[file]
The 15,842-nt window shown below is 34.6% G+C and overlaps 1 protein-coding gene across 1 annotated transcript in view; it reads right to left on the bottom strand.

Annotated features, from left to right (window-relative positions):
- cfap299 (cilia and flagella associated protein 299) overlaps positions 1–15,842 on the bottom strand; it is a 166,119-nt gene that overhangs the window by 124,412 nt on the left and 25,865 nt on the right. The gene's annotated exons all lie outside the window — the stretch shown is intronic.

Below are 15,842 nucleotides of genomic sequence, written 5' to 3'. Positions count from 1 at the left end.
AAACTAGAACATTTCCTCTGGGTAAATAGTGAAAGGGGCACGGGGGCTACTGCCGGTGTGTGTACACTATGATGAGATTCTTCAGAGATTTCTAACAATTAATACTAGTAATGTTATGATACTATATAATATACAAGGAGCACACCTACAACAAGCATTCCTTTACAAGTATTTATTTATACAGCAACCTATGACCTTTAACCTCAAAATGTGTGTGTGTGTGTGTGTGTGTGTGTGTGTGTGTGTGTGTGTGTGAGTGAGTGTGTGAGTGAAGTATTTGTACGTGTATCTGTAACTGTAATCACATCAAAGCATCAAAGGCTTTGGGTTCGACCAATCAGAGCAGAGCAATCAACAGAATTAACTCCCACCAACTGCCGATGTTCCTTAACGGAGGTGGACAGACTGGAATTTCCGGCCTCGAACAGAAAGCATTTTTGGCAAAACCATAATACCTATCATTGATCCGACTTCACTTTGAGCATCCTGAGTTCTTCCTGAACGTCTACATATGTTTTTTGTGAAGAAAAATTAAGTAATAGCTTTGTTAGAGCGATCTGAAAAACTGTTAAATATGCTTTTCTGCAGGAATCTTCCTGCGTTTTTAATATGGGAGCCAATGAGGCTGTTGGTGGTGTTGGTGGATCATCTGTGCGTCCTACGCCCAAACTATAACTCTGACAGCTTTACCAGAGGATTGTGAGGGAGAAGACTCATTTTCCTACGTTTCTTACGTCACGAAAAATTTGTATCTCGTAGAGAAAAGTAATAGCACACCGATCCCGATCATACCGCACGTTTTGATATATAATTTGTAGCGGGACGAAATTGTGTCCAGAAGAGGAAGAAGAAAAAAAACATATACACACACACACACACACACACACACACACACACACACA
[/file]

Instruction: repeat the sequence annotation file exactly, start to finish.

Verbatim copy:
The 15,842-nt window shown below is 34.6% G+C and overlaps 1 protein-coding gene across 1 annotated transcript in view; it reads right to left on the bottom strand.

Annotated features, from left to right (window-relative positions):
- cfap299 (cilia and flagella associated protein 299) overlaps positions 1–15,842 on the bottom strand; it is a 166,119-nt gene that overhangs the window by 124,412 nt on the left and 25,865 nt on the right. The gene's annotated exons all lie outside the window — the stretch shown is intronic.

Below are 15,842 nucleotides of genomic sequence, written 5' to 3'. Positions count from 1 at the left end.
AAACTAGAACATTTCCTCTGGGTAAATAGTGAAAGGGGCACGGGGGCTACTGCCGGTGTGTGTACACTATGATGAGATTCTTCAGAGATTTCTAACAATTAATACTAGTAATGTTATGATACTATATAATATACAAGGAGCACACCTACAACAAGCATTCCTTTACAAGTATTTATTTATACAGCAACCTATGACCTTTAACCTCAAAATGTGTGTGTGTGTGTGTGTGTGTGTGTGTGTGTGTGTGTGTGTGTGAGTGAGTGTGTGAGTGAAGTATTTGTACGTGTATCTGTAACTGTAATCACATCAAAGCATCAAAGGCTTTGGGTTCGACCAATCAGAGCAGAGCAATCAACAGAATTAACTCCCACCAACTGCCGATGTTCCTTAACGGAGGTGGACAGACTGGAATTTCCGGCCTCGAACAGAAAGCATTTTTGGCAAAACCATAATACCTATCATTGATCCGACTTCACTTTGAGCATCCTGAGTTCTTCCTGAACGTCTACATATGTTTTTTGTGAAGAAAAATTAAGTAATAGCTTTGTTAGAGCGATCTGAAAAACTGTTAAATATGCTTTTCTGCAGGAATCTTCCTGCGTTTTTAATATGGGAGCCAATGAGGCTGTTGGTGGTGTTGGTGGATCATCTGTGCGTCCTACGCCCAAACTATAACTCTGACAGCTTTACCAGAGGATTGTGAGGGAGAAGACTCATTTTCCTACGTTTCTTACGTCACGAAAAATTTGTATCTCGTAGAGAAAAGTAATAGCACACCGATCCCGATCATACCGCACGTTTTGATATATAATTTGTAGCGGGACGAAATTGTGTCCAGAAGAGGAAGAAGAAAAAAAACATATACACACACACACACACACACACACACACACACACACACA